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Treatment of VL in the clinic

This step covers the treatment of visceral leishmaniasis in the clinic and the differences in national guidelines depending on the setting.
VL treatment centre in South Sudan
© London School of Hygiene and Tropical Medicine 2018

Treatment of visceral leishmaniasis in the clinic depends upon a number of factors. These range from the availability of the drug in the country concerned to the existence of resistance to anti-leishmanial drugs. National guidelines have been developed to suit particular endemic settings, to ensure that treatment is implemented correctly (Step 2.13) and to address the complexities raised (Step 2.9) so that clinicians are able to treat appropriately [1].

For example, in the Indian Subcontinent: India, Bangladesh, Nepal and Bhutan, typical VL is treated with liposomal amphotericin B single dose as first option. Second option is miltefosie and paromomycin combination. Pentavalent antimonials are not recommended as a first-line treatment as there is widespread drug resistance. Some drug combinations may also be used to treat more complex cases that are not responding to the primary treatment – these can be:

  • liposomal amphotericin B + oral miltefosine
  • liposomal amphotericin B + paromomycin or
  • miltefosine + paromomycin. high dose AmBisome® are used as “rescue” treatment for non-responders.

On the other hand, in East Africa, pentavalent antimonials + paromomycin combination is the first line treatment, AmBisome is employed as second line treatment or as first line treatment for a number of groups. It is clear that treatment outcomes in this region are different to those seen in South Asia when the same drugs and dosing regimens are used. National guidelines need to be consulted prior to commencing treatment.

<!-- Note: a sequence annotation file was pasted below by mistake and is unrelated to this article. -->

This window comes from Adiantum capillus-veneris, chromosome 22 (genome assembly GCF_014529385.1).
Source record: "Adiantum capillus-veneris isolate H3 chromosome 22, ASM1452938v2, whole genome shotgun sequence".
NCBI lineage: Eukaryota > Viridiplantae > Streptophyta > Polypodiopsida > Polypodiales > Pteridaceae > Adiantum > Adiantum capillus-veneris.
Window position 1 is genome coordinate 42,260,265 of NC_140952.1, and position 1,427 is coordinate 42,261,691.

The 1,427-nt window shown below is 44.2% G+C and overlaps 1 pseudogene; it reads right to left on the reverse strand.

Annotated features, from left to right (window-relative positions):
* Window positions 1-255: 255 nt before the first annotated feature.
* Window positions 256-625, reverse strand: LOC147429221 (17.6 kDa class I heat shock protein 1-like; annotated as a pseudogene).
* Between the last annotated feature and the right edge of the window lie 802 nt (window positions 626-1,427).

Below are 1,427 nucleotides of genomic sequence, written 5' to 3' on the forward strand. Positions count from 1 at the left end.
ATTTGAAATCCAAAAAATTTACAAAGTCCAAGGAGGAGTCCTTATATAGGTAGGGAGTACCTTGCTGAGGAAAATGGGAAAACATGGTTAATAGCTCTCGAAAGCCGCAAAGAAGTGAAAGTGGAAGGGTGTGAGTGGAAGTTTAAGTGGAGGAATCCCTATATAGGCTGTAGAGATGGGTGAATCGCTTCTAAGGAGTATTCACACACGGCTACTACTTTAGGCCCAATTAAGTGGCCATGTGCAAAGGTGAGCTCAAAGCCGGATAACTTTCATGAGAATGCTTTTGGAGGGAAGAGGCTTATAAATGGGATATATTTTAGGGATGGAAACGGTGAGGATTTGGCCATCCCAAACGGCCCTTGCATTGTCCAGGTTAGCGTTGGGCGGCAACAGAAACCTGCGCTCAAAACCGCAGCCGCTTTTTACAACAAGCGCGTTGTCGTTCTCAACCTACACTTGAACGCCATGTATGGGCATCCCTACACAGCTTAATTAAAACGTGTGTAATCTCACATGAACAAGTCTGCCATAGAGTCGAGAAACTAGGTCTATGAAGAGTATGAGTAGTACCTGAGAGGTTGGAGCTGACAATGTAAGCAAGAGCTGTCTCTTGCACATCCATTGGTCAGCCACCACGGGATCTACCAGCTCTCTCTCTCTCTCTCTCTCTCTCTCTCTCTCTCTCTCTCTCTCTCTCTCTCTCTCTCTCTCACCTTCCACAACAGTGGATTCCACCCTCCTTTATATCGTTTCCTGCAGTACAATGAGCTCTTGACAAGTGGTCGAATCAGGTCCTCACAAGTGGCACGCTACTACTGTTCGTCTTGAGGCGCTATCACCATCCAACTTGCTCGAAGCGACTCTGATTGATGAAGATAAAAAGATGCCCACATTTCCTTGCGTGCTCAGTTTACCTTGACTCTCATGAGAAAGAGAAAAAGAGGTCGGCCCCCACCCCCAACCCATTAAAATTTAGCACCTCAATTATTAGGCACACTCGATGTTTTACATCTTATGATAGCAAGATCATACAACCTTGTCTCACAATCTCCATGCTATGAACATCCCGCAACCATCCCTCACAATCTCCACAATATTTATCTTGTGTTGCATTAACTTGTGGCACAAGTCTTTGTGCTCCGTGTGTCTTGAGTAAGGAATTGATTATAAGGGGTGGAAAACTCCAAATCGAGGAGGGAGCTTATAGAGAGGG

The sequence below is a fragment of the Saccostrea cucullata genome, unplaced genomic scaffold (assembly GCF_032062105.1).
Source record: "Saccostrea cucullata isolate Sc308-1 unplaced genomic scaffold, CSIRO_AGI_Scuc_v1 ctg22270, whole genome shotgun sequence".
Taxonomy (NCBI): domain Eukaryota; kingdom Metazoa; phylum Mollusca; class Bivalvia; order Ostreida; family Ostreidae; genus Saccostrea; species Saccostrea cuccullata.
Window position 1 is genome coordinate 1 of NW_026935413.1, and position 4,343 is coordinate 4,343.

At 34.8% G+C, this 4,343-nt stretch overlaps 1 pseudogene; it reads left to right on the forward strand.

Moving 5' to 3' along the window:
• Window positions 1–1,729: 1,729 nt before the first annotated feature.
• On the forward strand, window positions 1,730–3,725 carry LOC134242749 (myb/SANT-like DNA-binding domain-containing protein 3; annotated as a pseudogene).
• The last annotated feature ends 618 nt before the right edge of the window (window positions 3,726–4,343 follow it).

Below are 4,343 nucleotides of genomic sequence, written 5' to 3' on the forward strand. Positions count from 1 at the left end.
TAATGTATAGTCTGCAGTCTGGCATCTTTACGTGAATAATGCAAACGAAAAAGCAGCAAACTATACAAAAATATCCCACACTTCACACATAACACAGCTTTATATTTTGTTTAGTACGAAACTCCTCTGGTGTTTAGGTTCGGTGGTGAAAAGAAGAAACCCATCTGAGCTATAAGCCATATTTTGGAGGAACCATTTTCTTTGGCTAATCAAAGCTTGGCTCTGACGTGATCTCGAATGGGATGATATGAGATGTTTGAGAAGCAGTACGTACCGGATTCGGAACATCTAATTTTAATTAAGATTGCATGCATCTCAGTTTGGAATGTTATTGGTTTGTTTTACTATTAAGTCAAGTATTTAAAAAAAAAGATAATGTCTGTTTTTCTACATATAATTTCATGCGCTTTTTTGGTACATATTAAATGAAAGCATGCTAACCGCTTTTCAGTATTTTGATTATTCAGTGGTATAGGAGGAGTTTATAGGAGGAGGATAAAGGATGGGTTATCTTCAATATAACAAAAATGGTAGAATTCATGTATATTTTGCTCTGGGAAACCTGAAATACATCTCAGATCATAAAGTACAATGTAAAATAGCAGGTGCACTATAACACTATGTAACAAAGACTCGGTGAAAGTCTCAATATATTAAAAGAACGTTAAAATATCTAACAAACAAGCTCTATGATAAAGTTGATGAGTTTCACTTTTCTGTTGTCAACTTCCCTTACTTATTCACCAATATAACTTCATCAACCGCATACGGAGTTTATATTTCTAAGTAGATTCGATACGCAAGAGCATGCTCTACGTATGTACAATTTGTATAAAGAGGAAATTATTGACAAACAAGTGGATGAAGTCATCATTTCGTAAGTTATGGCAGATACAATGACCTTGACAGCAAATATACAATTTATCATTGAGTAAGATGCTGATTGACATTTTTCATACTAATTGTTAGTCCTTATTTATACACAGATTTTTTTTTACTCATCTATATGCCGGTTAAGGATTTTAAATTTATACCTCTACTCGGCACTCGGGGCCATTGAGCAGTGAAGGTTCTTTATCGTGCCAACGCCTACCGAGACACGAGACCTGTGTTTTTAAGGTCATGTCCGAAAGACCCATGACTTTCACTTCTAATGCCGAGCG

National treatment guidelines are available for several endemic countries, including: Ethiopia[2], South Sudan[1], India[3], Bangladesh[4], Nepal[5] Sudan Kenya[6] Somalia[7], Brazil[8,9]and Colombia[8, 10]

(You can check these individually following links in Reference section).

They give guidance for the treatment of VL, PKDL and relapse patients, as well as how to treat high risk and special groups such as people with immunosuppression, pregnant women and infants or people suffering with co-infections or malnutrition for example (Step 2.9).

More recently autochthonous visceral leishmaniasis has emerged in Thailand[11]. In the absence of national guidelines, amphotericin B has been the main treatment for these patients to date. Moreover, the WHO has produced an overview of all recommended treatment guidelines[12] and what to use where.

When the treatment option has been selected and agreed upon it is important to carry out some simple quality control measures to further ensure patient safety. A simple checklist of, for example, the source or supplier of the drug; expiry date; correct storage; correct preparation and formulation (Good Laboratory Practice); correct administration (Good Clinical Practice) can help to safeguard VL treatment (Step 2.13).

© London School of Hygiene and Tropical Medicine 2018
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Control and Elimination of Visceral Leishmaniasis

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